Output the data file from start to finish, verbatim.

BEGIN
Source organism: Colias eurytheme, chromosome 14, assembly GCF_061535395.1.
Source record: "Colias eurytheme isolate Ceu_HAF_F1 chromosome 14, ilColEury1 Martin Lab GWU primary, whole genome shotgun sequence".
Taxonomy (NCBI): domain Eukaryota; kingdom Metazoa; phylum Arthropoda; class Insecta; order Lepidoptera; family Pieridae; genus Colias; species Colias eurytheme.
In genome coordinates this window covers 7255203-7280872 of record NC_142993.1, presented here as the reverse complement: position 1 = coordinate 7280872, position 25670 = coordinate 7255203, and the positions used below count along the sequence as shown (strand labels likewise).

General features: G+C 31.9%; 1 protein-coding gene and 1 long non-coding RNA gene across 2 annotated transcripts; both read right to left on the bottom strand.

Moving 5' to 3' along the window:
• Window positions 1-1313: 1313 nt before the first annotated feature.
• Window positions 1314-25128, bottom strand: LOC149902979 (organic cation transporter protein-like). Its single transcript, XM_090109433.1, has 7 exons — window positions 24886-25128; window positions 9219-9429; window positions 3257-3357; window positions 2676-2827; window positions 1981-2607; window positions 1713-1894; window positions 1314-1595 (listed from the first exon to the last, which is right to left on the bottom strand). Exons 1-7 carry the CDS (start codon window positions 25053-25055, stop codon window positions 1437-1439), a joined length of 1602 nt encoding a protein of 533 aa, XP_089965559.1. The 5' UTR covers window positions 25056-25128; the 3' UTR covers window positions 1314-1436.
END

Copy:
Source organism: Colias eurytheme, chromosome 14, assembly GCF_061535395.1.
Source record: "Colias eurytheme isolate Ceu_HAF_F1 chromosome 14, ilColEury1 Martin Lab GWU primary, whole genome shotgun sequence".
Taxonomy (NCBI): domain Eukaryota; kingdom Metazoa; phylum Arthropoda; class Insecta; order Lepidoptera; family Pieridae; genus Colias; species Colias eurytheme.
In genome coordinates this window covers 7255203-7280872 of record NC_142993.1, presented here as the reverse complement: position 1 = coordinate 7280872, position 25670 = coordinate 7255203, and the positions used below count along the sequence as shown (strand labels likewise).

General features: G+C 31.9%; 1 protein-coding gene and 1 long non-coding RNA gene across 2 annotated transcripts; both read right to left on the bottom strand.

Moving 5' to 3' along the window:
• Window positions 1-1313: 1313 nt before the first annotated feature.
• Window positions 1314-25128, bottom strand: LOC149902979 (organic cation transporter protein-like). Its single transcript, XM_090109433.1, has 7 exons — window positions 24886-25128; window positions 9219-9429; window positions 3257-3357; window positions 2676-2827; window positions 1981-2607; window positions 1713-1894; window positions 1314-1595 (listed from the first exon to the last, which is right to left on the bottom strand). Exons 1-7 carry the CDS (start codon window positions 25053-25055, stop codon window positions 1437-1439), a joined length of 1602 nt encoding a protein of 533 aa, XP_089965559.1. The 5' UTR covers window positions 25056-25128; the 3' UTR covers window positions 1314-1436.